7. Relatively old. I think the thermocouple is delivering "marginal" voltage -- enough to open the main valve (sometimes), but not enough to keep the pilot flame burning (if that makes any sense).
  8. Thanks for this, which is what I wanted to know, and confirms a hypothesis I had, and helps me focus further troubleshooting efforts.
  9. Hi Fred, thanks for your response. The thermocouple rotates freely inside the spring clip ring which is stationary in the socket. There is just enough of the spring clip ring exposed that I can just see the bases of the spring arms peaking out from the socket in which the thing is inserted, but not really enough for me grab hold of (of just the spring clip ring) with some vice-grip pliers... The socket, by the way, is probably internally threaded for a screw-in fitting.... an identical socket (at least in external appearance) is used to receive the tubing that brings the gas to the pilot flame
  10. The pilot system on our gas kiln is equipped with K15F Snap-In thermocouples, with little spring loaded clips that hold them in place: It looks like I should be able to just pull them backwards out of their holders with a good tug, but they are not coming out easily. Do I have to somehow depress those little spring clips in order to get then out, or just tug harder? Thanks, Tim
  11. Does anyone know where I could find a schematic of the internal workings of a BASO valve? I just want to understand how it it supposed to work, I'm NOT proposing try to repair it myself.... Obviously when you press the red button, that opens up gas flow to the pilot system. But does that also open up flow through the main part of the valve to rest of the system downstream? Or does that part of the valve only open when the thermocouple is sending voltage, and the magnet moves? If the thermocouple IS sending appropriate voltage, why would the pilot system shut down when you release th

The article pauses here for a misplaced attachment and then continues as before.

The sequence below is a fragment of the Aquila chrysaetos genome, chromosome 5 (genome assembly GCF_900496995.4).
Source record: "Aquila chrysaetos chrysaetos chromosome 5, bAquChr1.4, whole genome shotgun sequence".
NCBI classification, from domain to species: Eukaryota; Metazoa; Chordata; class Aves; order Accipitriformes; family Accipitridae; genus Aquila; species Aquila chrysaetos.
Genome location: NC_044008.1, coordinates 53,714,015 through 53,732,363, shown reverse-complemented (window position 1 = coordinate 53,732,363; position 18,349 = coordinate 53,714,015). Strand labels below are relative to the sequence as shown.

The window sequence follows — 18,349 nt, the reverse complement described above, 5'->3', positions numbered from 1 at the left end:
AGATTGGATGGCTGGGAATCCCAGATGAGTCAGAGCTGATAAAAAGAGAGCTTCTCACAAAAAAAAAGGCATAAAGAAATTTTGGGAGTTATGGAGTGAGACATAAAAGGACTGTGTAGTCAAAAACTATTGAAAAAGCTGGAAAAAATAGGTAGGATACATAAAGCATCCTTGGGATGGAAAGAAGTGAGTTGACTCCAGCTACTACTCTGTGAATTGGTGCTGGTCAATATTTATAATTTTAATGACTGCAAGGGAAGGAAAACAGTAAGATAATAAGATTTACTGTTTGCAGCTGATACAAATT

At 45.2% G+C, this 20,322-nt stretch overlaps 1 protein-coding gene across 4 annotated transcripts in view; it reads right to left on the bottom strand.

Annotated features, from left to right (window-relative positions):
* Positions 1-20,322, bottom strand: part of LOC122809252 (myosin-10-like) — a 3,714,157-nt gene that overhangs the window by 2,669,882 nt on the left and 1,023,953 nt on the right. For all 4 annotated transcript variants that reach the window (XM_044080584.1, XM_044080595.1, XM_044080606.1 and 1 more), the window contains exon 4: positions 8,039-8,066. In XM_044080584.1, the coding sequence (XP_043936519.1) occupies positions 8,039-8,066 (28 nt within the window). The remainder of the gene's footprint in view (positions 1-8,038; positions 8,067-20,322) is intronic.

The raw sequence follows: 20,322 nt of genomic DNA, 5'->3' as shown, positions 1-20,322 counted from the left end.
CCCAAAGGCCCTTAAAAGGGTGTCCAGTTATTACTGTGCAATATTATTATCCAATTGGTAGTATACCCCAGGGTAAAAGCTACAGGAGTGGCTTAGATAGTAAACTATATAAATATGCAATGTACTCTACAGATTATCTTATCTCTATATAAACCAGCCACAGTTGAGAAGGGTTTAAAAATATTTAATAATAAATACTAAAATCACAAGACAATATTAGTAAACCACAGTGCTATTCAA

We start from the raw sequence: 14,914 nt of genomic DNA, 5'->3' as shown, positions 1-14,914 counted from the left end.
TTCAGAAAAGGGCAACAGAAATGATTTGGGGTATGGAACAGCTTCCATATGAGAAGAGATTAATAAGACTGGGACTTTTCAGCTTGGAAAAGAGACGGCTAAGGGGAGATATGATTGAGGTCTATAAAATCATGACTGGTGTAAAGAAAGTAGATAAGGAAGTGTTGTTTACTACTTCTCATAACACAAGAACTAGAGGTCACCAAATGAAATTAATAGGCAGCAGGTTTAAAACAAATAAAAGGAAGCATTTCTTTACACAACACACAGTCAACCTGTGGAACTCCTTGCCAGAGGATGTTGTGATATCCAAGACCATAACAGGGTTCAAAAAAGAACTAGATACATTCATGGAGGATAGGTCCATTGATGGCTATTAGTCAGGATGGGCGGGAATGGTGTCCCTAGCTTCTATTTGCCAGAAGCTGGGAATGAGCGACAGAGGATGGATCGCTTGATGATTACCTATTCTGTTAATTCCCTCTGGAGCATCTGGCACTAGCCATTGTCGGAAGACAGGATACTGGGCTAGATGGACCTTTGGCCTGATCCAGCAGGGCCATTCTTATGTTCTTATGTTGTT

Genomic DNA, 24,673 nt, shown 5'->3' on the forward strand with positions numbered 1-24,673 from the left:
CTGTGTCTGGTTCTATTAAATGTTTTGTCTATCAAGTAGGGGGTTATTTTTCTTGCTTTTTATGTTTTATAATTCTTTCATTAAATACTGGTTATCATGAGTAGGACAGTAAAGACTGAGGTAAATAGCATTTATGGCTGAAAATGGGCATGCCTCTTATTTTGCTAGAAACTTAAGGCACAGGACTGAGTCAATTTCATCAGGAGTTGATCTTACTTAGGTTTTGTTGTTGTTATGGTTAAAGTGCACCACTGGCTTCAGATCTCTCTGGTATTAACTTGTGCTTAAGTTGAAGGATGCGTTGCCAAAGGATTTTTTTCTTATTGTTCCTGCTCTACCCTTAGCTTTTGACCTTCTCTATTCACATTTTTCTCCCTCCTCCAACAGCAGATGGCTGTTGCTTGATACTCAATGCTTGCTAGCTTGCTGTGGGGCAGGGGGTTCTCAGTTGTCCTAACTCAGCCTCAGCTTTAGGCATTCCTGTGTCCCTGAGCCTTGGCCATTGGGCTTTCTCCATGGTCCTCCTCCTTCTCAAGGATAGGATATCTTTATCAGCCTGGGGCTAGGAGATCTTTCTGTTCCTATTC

12. That's where our electric kiln is located, in a detached garage. No vent system in the current installation, we just open the door. We only use it for bisque
  13. If you were to continue monitoring the temperature every 30 minutes during the cooling phase, and then graph your data, it would probably look something like this: Marcia's right on about the lack of thermal mass having a significant role in your case. Also, just in general, smaller kilns will cool more quickly than larger kilns, because the smaller kiln will have a larger surface area to volume (mass) ratio -- cooling is primarily due to radiative and conductive/convective heat losses to the air at the outside surface of the kiln. Leaving the peep holes open will facilitate c
  14. We have a business insurance policy for general liability and other business losses (e.g. lost product if in an accident on the way to a show, etc....), but that also covers our detached garage where the studio and electric kiln are located. One thing our independent agent did was to set us up with our business policy, homeowner's policy, auto policy, and umbrella policy all from the same company, so that there would never be a question as to which company was responsible should there ever be a claim. (fwiw, the company is Maine Mutual Group, which does offer coverage in NH and some other
  15. Ron, 8% apr on $5K over 24 months would result in a total payment of $5427.27 (or only $427.27 in interest, vs. the $2400 mentioned above).